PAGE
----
With much assurance, the radioactive contamination would be contained, the Pacific Ocean is contaminated.
Researchers from the Woods Hole Oceanographic Institution are reporting that, Cesium-134, a radioactive chemical that leaked from Fukushima, is being detected in seawater samples from Gold beach and Tillamook Bay in Oregon. Due to its short half-life, cesium-134 can only originate from Fukushima. Through the Fukushima InFORM project, led by Jay Cullen, who is a chemical oceanographer, reports that for the first time, their is a detection of cesium-134 in a Canadian salmon.
The Japanese government is re-estimating the cost from the disaster to $188 billion. Although, this estimate can be increased if foreign governments and companies seek damages for destruction of industry and environment. Statesman Journal reports:
A tremendous amount of contaminated water had been released from the destroyed nuclear plant following a 9.0 magnitude earthquake and tsunami in March of 2011. More radiation was released to the air, then seeped into the sea. Woods Hole chemical oceanographer Ken Buesseler runs a crowd-funded, citizen science seawater sampling that has tracked the radiation plume as it slowly makes its way across the Pacific Ocean.
The Oregon samples, marking the first time cesium-134 has been detected on U.S. shores, were taken in January and February of 2016 and later analyzed. They each measured 0.3 becquerels per cubic meter of cesium-134.
Buesseler’s team had found the isotope in a sample of seawater taken from a dock on Vancouver Island, B.C., marking its landfall in North America. Meanwhile, in Canada, Cullen is leading the InFORM project to examine radiological risks to Canadian oceans following the nuclear disaster. It is a partnership of a dozen academic, government and non-profit organizations, including Woods Hole.
In the last month, the group found a single sockeye salmon, taken from Okanagan Lake in the summer of 2015, that was tested, was found to have a presence of cesium-134. The level of cesium in the fish is 1,000 times lower than the action level set by Health Canada, and isn’t going to pose any risk to consumers, Cullen says.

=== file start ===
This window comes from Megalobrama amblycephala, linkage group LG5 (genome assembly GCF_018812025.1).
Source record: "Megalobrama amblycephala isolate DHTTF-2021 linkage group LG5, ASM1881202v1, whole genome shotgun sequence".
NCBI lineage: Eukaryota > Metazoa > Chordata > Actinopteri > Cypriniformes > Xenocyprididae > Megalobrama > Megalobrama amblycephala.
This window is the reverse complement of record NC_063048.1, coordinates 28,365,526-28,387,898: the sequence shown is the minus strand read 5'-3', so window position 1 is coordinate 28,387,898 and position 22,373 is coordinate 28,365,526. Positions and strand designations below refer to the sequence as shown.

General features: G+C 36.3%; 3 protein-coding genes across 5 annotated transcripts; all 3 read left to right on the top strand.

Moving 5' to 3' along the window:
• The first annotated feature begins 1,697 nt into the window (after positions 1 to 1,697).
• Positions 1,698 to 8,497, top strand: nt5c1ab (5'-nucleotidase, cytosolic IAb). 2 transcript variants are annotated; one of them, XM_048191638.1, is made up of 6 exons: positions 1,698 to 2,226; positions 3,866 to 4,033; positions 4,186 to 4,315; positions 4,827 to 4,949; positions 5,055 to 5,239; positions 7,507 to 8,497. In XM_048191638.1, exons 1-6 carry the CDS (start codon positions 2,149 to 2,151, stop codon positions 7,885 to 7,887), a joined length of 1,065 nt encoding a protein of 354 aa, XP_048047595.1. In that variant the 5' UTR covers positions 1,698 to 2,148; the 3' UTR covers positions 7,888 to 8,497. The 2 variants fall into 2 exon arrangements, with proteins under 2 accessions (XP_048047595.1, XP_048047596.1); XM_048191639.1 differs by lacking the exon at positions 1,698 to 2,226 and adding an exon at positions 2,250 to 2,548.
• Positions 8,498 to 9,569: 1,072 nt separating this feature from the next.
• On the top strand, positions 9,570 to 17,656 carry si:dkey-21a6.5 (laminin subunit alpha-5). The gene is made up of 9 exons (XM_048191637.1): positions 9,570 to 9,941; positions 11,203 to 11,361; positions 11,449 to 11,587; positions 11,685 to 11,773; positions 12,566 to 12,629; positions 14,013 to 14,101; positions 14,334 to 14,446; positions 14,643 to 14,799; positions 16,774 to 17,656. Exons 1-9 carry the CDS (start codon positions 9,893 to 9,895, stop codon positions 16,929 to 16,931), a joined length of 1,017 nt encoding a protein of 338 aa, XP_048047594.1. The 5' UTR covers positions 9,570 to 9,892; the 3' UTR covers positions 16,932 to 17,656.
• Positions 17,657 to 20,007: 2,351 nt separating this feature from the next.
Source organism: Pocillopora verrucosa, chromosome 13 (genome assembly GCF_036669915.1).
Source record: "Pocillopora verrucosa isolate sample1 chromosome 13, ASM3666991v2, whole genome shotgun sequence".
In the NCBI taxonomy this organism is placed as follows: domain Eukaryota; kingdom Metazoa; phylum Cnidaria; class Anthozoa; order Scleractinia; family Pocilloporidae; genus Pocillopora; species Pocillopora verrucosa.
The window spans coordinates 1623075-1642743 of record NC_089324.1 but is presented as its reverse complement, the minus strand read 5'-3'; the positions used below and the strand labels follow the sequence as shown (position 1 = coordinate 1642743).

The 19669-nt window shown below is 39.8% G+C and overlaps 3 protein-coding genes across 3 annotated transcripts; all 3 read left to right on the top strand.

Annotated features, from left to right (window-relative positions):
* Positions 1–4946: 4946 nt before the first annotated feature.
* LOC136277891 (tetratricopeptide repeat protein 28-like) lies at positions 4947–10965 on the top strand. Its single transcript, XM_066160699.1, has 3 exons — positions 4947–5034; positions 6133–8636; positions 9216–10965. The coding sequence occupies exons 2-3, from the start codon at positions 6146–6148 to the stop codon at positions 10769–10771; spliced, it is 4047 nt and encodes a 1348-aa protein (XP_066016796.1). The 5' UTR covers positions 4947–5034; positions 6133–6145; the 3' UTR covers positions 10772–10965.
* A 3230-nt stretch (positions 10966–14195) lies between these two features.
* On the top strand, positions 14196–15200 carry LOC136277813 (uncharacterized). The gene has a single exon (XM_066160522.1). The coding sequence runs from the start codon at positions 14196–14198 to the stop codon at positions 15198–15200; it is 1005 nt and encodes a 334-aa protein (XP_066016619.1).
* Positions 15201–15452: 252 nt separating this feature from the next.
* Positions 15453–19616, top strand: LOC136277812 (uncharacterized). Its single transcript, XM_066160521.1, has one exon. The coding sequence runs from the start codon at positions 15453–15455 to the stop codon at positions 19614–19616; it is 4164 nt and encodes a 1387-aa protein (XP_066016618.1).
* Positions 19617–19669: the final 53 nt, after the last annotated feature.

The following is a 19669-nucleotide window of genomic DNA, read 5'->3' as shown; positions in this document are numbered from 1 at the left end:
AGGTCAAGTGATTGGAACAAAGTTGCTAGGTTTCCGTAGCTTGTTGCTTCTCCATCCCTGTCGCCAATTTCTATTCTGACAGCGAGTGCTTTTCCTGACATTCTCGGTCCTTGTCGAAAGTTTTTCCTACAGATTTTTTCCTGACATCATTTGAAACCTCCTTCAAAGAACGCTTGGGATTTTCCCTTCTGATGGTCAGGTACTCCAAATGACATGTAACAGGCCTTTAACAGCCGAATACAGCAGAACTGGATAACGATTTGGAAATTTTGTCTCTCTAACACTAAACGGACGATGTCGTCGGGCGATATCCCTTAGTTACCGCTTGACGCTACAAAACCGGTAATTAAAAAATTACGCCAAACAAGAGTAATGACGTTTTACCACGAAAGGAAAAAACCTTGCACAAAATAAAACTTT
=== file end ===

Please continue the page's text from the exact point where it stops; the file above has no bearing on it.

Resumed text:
Those results will become more important in tracking the radiation plume, Buesseler said, because the short half-life of cesium-134 makes it harder to detect as time goes on. Cesium-134 has a half-life of two years, meaning it’s down to a fraction of what it was five years ago, he said. Cesium-137 has a 30-year half-life. An InFORM analysis of Buesseler’s data concludes that concentrations of cesium-137 increased in the central northeast Pacific, although they still are at levels that pose no concern. “It appears that the plume has spread throughout this vast area from Alaska to California,” the scientists wrote.
They estimated that the plume is moving towards the coast at roughly twice the speed of a garden snail. Radiation levels have not yet peaked.
“As the contamination plume progresses towards our coast we expect levels closer to shore to increase over the coming year,” Cullen said.
Even that peak won’t be a health concern, Buesseler said. But the models will help scientists model our ocean currents. It could be important if there was to be another accident or disaster at the Fukushima plant, which holds more than a thousand steel tanks filled with contaminated water, and where hundreds of tons of molten fuel remain inside the reactors.
Worst case scenario, the fuel could melt right through steel-reinforced concrete containment vessels into the ground, therefore spreading radiation into soil, groundwater and worse..into the ocean.
“That’s the type of thing where people are still concerned, as am I, about what could happen,” Buesseler said. Scientists now know it would take four to five years for any further contamination from the plant to reach the West Coast.